Jia Y, Tang W, Li Z, Su S, Liu Y, Tang W, et al
. Clinical efficacy observation of Liu Shi five-meridian massage therapy in treating childhood anorexia. Chin Manipulation Rehabil Med 2015;6:41-3.
Jian Y, Wu G, Wu G. Chiropractic for infantile anorexia due to insufficiency of spleen-qi and stomach-qi: An observation of 45 cases. J Pediatri Tradit Chin Med 2007;3:50-1.
Li X, Shang Q, Shang Q. A clinical study on treating infantile anorexia in TCM. Clin J Chin Med 2014;6:20-1.
Luo H, Leng L, Pang P, Fei X, Peng Y, Leng L, et al
. Clinical efficacy observation of massage therapy in treating 80 cases of children anorexia. Uygur Med 2013;1:44-5.
Luo Q. Clinical observation of pediatric massage therapy in treating anorexia in children. Med Inf 2014;27:597.
Ning X. Clinical observation of massage therapy in treating 60 cases of children anorexia. Chin J Ethnomed Ethnopharmacy 2010;19:166-7.
Pan J. Clinical study of pediatric massage in traditional Chinese medicine for treatment of anorexia in children. Chin Baby 2015;3:115-6.
Wang L. Analysis of clinical efficacy and safety of pediatric massage in treating anorexia in children. Chin J Trauma Disabil Med 2015;23:135-6.
Wang X. Treatment of anorexia in children by massotherapy associated with digital acupoint pressure: A clinical observation of 70 cases. J New Chin Med 2004;36:42-3.
Wang Y, Zhang Y, Zhang Y. Observation of massage therapy for treatment of anorexia in children. Chin Manipulation Rehabil Med 2015;6:47-8.
Wu Q. Clinical observation of pediatric massage in treating anorexia in children. Herald Health Med Ed 2014;19:121.
Xia J. Efficacy observation of massage therapy in treating children anorexia. Contemp Med Symp 2015;13:21-2.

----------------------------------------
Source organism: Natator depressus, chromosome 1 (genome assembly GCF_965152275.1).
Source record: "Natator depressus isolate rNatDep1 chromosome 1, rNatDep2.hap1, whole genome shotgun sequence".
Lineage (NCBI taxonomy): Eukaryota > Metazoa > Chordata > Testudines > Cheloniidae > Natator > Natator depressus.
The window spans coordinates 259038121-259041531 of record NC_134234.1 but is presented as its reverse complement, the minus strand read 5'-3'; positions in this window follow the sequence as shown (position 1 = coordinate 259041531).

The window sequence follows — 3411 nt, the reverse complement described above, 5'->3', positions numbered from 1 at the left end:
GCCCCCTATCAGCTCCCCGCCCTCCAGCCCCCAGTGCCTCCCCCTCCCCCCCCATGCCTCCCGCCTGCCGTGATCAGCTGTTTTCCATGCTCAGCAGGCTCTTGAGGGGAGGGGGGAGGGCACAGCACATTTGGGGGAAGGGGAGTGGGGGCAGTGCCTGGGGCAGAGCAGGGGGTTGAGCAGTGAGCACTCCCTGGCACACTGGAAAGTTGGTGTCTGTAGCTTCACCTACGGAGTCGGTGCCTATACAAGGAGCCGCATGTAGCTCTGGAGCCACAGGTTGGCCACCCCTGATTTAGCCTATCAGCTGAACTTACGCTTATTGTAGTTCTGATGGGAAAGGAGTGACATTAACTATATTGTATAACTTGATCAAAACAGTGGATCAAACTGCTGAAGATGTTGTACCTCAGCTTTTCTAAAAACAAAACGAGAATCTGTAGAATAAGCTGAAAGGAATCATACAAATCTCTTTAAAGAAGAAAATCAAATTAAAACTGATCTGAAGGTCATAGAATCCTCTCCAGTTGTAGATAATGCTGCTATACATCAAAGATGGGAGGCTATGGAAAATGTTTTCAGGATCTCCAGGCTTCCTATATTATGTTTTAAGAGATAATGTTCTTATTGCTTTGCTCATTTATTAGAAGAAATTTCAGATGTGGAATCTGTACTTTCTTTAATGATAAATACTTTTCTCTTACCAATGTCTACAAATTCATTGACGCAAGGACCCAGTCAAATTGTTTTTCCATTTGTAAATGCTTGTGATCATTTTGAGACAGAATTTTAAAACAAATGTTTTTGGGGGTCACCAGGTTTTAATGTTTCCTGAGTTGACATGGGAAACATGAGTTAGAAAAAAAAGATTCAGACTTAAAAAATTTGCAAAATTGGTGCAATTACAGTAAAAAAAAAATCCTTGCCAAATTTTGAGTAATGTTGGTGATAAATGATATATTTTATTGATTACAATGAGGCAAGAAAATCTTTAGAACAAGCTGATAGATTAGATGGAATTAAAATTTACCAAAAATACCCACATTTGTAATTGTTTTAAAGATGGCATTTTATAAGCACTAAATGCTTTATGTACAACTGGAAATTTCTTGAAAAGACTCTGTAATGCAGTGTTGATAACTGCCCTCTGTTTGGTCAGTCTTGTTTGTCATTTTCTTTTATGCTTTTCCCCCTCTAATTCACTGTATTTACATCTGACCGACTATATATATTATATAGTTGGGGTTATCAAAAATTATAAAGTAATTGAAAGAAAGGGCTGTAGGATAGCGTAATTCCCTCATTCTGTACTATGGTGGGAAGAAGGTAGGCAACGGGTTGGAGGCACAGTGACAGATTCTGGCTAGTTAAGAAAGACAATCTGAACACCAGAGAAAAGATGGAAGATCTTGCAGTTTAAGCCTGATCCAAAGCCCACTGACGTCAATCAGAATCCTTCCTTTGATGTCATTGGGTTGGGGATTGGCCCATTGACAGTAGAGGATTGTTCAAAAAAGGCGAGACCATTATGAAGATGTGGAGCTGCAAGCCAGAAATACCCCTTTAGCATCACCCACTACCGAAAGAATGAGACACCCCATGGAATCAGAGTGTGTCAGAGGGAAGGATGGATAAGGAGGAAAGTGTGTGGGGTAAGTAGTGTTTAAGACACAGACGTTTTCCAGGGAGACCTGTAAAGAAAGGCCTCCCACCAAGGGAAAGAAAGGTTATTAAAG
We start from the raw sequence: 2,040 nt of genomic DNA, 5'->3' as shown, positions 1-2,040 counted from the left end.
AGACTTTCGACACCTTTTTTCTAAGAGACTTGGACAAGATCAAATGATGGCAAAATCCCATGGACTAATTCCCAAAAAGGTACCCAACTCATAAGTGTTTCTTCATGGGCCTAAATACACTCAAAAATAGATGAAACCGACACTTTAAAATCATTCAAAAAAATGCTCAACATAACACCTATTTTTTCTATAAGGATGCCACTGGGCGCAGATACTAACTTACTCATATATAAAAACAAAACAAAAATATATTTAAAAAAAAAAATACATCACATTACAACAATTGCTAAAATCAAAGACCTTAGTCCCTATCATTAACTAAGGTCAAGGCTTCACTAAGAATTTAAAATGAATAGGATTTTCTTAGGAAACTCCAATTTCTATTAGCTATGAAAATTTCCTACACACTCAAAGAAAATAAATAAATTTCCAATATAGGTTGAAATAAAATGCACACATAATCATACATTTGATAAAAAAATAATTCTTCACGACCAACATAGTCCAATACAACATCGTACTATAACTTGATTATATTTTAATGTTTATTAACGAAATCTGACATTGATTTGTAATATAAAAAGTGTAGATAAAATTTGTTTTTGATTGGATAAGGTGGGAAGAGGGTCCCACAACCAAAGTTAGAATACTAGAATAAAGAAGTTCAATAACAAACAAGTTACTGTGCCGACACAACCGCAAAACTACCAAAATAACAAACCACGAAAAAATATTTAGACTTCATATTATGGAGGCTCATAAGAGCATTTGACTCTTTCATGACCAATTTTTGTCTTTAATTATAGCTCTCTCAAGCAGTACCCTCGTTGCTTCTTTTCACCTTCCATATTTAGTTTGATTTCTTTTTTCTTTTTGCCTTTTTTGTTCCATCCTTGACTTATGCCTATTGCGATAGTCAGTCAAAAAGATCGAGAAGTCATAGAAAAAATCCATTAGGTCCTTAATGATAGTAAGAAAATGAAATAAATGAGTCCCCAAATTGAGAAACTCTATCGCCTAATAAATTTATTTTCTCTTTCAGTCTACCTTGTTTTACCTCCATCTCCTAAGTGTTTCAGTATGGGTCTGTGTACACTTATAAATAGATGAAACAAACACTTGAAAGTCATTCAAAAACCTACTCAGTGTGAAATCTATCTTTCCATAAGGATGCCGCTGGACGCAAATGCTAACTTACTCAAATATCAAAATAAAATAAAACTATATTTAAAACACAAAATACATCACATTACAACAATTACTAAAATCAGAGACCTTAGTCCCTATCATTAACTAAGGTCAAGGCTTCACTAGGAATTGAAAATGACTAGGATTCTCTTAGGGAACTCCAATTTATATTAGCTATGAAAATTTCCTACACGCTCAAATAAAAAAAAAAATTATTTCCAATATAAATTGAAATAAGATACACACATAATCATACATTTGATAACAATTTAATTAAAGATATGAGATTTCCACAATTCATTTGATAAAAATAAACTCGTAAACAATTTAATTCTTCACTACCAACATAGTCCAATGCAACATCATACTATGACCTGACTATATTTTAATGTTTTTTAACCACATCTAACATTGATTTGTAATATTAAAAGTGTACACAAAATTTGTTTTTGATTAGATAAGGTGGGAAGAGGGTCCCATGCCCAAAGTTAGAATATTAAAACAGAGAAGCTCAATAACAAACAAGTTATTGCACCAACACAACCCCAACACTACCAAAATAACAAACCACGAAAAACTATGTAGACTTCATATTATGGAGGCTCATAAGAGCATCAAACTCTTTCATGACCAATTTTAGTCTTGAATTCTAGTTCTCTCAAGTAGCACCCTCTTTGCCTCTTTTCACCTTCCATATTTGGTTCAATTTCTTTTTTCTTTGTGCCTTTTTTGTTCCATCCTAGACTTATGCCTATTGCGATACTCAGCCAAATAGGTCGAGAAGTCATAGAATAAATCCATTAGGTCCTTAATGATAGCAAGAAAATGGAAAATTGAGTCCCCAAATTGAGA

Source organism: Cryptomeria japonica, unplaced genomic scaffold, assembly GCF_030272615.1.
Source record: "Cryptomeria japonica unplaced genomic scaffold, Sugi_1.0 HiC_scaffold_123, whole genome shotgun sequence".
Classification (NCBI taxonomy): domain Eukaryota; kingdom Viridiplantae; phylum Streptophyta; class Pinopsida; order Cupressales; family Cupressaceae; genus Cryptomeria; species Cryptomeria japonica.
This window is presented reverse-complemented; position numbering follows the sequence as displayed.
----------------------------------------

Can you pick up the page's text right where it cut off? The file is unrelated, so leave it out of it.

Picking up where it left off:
Xiao Y, Peng X, Su S. Liu Shi massages the therapy to treat the young child apositia (weakness of spleen and stomach) 128 example clinical observations. Chin Manipulation Rehabil Med 2010;1:63-4.
Xiao Z. Clinical study of pediatric massage in traditional Chinese medicine in treating anorexia in children. Guide China Med 2016;14:199.
Yang L. Clinical observation of pediatric massage therapy in treating childhood anorexia with spleen-qi and stomach-qi deficiency. J Frontiers Med 2015;5:315-6.
Yu J. Efficacy observation of Chinese massage in treating children anorexia. Health Care Today 2015;3:229.
Zhang J. Efficacy observation of chiropractic and massage in treating 30 cases of childhood anorexia. Zhejiang J Tradit Chin Med 2016;51:652-3.
Zhang W, Jiang K, Jiang K. Clinical observation of massage therapy for treatment of anorexia in children. Jilin Med J 2010;31:5124-5.
Zhu X. Clinical study of massage therapy in traditional Chinese medicine for treatment of anorexia in children. World Latest Med Inf 2016;16:202-5.
Pinna F, Sanna L, Carpiniello B. Alexithymia in eating disorders: Therapeutic implications. Psychol Res Behav Manag 2015;8:1-5.
Xia LM, Cui LL, Jiang YL, Qin Z, Luo MH. Meta-analysis of clinical efficacy of traditional Chinese medicine in the treatment of aplastic anemia. World J Tradit Chin Med 2017;3:46-50. [Full text]
Zhang Y, Xu LJ, Zheng Y, Xu FQ. Traditional Chinese herbal medicine for perimenopausal depression of Chinese women: A meta-analysis. World J Tradit Chin Med 2017;3:51-7. [Full text]
[Figure 1], [Figure 2], [Figure 3]